How to Write the Columbia University Supplement 2019-2020

An acceptance to Columbia College, the undergraduate liberal arts college of Columbia University, is one of the most sought-after acceptances in the world. The small student-body is critical to maintaining a smaller-school feel smack dab in a big school in the heart of New York City, but it also means that there aren’t very many spaces open each year. Known for intense academics and a competitive environment that keeps students on their toes, Columbia is able to attract globally-renowned scholars as professors and visiting lecturers, granting students access to world leaders on almost any subject. Knowing this, it shouldn’t come as a surprise that a lot of people want to get it, but only around 5% of students who apply to Columbia are accepted.

The Columbia supplement is reasonably easy for a tough school. Compared to Stanford, it may well be a walk in the park. This can be misleading, though. While there are only a few real questions, they are letting you know who they are looking for even when they ask you for a list. Don’t have a diverse media diet? Columbia is not the school for you. If you’re a Columbia-type kid, they can tell. If you’re not, it’s hard to fake it. 

The 2019-2020 supplement for Columbia is the same as last year’s, but we like to take a fresh look at the questions even if we’ve seen them before.  

List a few words or phrases that describe your ideal college community. (150 words or less)

This is your first introduction to Columbia’s apparent obsession with lists. Most of this supplement, in fact, will be comprised of lists. When they ask for a list, they want a list, but what you include is critical to making a case for yourself as an applicant.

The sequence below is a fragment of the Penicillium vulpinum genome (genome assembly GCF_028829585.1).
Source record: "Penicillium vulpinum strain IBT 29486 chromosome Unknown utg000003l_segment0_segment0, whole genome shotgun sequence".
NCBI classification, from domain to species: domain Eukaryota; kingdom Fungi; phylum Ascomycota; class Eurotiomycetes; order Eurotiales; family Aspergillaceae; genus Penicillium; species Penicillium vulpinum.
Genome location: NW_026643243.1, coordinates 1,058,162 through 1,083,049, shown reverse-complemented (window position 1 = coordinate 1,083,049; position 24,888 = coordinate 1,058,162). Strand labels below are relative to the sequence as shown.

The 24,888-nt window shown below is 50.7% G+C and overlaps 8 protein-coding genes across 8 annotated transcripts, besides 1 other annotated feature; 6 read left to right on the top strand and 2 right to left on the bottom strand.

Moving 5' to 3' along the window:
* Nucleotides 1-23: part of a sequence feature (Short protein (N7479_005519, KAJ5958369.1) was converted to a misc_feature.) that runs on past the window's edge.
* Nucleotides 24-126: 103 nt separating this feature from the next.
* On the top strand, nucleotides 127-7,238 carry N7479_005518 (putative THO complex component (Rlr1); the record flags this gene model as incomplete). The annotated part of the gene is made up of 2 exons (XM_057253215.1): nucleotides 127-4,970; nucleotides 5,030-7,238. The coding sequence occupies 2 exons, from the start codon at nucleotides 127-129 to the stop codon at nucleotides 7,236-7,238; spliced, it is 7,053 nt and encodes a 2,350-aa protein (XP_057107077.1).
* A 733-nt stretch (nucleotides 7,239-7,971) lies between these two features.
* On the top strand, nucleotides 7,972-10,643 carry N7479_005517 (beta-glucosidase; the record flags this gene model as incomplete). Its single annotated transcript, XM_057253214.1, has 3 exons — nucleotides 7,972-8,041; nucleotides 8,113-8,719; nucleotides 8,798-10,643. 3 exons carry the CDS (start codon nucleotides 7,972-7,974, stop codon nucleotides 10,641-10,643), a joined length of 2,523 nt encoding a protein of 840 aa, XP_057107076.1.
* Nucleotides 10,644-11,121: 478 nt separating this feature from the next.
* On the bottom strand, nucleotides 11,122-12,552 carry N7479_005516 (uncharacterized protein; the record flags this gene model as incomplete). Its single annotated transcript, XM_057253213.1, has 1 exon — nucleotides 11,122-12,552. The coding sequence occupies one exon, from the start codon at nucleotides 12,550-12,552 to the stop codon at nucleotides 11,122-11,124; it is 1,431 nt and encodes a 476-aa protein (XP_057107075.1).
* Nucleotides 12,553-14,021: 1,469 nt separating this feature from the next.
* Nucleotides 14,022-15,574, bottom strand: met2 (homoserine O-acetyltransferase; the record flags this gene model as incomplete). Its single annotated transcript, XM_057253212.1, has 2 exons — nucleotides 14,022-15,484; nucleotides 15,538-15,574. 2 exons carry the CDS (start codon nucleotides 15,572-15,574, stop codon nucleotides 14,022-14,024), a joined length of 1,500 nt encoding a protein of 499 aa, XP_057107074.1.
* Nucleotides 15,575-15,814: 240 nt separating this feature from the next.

Do not transparently describe Columbia. Saying “two greens in front of a library with flags to indicate if you can go onto them,” is not cute. If you don’t know what we’re talking about and want to go to Columbia, press pause on your supplement to do some more research about the school and campus.

Instead, you should focus on what you want in a school outside of the landscaping or the predominate weather patterns. What kind of culture do you want to be part of? What kind of people do you want to be surrounded by? What type of relationship do you want to have with your professors? Do you want to spend your time in small classes that demand participation, or are you more of a lecture hall kind of person?

Most importantly, be accurate. If you say that you want to attend a college where, within a month of being there, you recognize nearly everyone, Columbia isn’t a good fit. Make sure that what you are including are things that Columbia can provide.  

List the titles of the required readings from courses during the school year or summer that you enjoyed most in the past year. (150 words or less)

You’ll find that the theme of this supplement is simple: be honest, don’t inflate. You don’t need to use all 150 words. If you were assigned enough books in the last 12 months to take up 150 words just by listing their titles and authors, we don’t know how you did anything else in school besides reading — and they know that too.  

Also, remember that they are not asking you why they were your favorites. They aren’t asking for a because, just a list.